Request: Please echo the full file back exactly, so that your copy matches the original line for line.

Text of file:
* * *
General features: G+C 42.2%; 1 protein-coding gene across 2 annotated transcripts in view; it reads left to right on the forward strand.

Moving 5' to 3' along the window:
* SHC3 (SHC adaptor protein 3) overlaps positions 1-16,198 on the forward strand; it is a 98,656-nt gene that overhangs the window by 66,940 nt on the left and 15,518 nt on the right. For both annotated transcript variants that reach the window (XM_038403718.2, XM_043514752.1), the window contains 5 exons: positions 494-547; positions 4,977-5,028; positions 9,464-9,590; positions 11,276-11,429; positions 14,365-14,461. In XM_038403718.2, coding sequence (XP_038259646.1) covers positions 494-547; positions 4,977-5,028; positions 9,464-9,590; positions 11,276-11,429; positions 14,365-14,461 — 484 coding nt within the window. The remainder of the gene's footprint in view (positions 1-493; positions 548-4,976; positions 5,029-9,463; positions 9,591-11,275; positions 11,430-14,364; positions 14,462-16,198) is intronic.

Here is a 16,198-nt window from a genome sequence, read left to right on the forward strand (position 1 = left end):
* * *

General features: G+C 42.2%; 1 protein-coding gene across 2 annotated transcripts in view; it reads left to right on the forward strand.

Moving 5' to 3' along the window:
* SHC3 (SHC adaptor protein 3) overlaps positions 1-16,198 on the forward strand; it is a 98,656-nt gene that overhangs the window by 66,940 nt on the left and 15,518 nt on the right. For both annotated transcript variants that reach the window (XM_038403718.2, XM_043514752.1), the window contains 5 exons: positions 494-547; positions 4,977-5,028; positions 9,464-9,590; positions 11,276-11,429; positions 14,365-14,461. In XM_038403718.2, coding sequence (XP_038259646.1) covers positions 494-547; positions 4,977-5,028; positions 9,464-9,590; positions 11,276-11,429; positions 14,365-14,461 — 484 coding nt within the window. The remainder of the gene's footprint in view (positions 1-493; positions 548-4,976; positions 5,029-9,463; positions 9,591-11,275; positions 11,430-14,364; positions 14,462-16,198) is intronic.

Here is a 16,198-nt window from a genome sequence, read left to right on the forward strand (position 1 = left end):